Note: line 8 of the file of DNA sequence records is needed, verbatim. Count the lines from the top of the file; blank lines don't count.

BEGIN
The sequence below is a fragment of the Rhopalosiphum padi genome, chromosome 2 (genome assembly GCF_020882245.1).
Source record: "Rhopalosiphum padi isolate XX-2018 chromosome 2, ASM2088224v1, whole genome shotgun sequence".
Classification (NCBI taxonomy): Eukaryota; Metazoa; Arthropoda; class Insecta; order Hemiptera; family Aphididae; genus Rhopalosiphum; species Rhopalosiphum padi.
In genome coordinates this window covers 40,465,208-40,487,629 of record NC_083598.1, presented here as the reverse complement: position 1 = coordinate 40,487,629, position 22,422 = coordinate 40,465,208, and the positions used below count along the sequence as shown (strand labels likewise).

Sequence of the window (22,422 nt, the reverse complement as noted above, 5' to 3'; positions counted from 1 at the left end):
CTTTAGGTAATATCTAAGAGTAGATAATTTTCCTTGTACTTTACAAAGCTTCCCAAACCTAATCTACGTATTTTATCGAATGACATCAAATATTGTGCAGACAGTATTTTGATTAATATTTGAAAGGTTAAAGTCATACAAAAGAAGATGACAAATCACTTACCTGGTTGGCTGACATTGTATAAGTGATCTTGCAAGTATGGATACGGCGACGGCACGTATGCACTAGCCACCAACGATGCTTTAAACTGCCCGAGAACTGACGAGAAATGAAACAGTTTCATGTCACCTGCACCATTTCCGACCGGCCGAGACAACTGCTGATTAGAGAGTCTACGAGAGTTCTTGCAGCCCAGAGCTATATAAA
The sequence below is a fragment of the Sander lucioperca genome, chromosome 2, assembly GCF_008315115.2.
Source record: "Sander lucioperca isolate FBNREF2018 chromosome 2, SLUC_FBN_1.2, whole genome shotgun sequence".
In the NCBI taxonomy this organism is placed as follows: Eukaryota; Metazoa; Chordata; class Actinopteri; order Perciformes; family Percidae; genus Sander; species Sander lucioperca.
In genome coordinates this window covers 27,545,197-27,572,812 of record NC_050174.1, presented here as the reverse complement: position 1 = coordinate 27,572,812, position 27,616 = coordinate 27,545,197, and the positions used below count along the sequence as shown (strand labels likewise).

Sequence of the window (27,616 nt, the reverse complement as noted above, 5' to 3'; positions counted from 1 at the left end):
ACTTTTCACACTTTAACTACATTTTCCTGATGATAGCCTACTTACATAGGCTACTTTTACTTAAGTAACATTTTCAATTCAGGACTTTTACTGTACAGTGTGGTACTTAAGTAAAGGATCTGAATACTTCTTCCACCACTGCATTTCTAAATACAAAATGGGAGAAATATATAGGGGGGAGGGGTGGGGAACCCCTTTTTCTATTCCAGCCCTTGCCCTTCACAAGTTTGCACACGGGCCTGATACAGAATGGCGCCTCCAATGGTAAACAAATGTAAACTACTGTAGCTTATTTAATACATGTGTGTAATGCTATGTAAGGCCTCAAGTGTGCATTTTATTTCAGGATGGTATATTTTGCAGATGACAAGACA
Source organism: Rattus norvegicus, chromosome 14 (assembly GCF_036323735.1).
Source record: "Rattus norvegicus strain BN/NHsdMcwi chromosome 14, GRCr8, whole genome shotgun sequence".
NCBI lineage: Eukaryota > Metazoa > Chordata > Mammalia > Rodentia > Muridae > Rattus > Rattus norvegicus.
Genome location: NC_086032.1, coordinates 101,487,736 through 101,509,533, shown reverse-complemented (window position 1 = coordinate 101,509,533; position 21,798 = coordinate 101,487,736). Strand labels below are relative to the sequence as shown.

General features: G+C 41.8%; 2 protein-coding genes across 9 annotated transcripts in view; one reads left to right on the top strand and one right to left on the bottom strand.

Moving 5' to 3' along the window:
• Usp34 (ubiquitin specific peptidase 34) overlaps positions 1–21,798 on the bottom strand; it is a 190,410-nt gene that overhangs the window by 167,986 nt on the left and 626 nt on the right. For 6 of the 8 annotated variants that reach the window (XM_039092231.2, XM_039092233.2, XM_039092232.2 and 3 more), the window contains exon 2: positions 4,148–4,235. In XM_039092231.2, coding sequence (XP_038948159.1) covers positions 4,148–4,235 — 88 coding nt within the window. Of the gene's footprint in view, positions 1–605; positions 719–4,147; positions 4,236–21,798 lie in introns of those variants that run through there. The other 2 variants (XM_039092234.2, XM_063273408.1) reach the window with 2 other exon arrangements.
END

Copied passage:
Source record: "Sander lucioperca isolate FBNREF2018 chromosome 2, SLUC_FBN_1.2, whole genome shotgun sequence".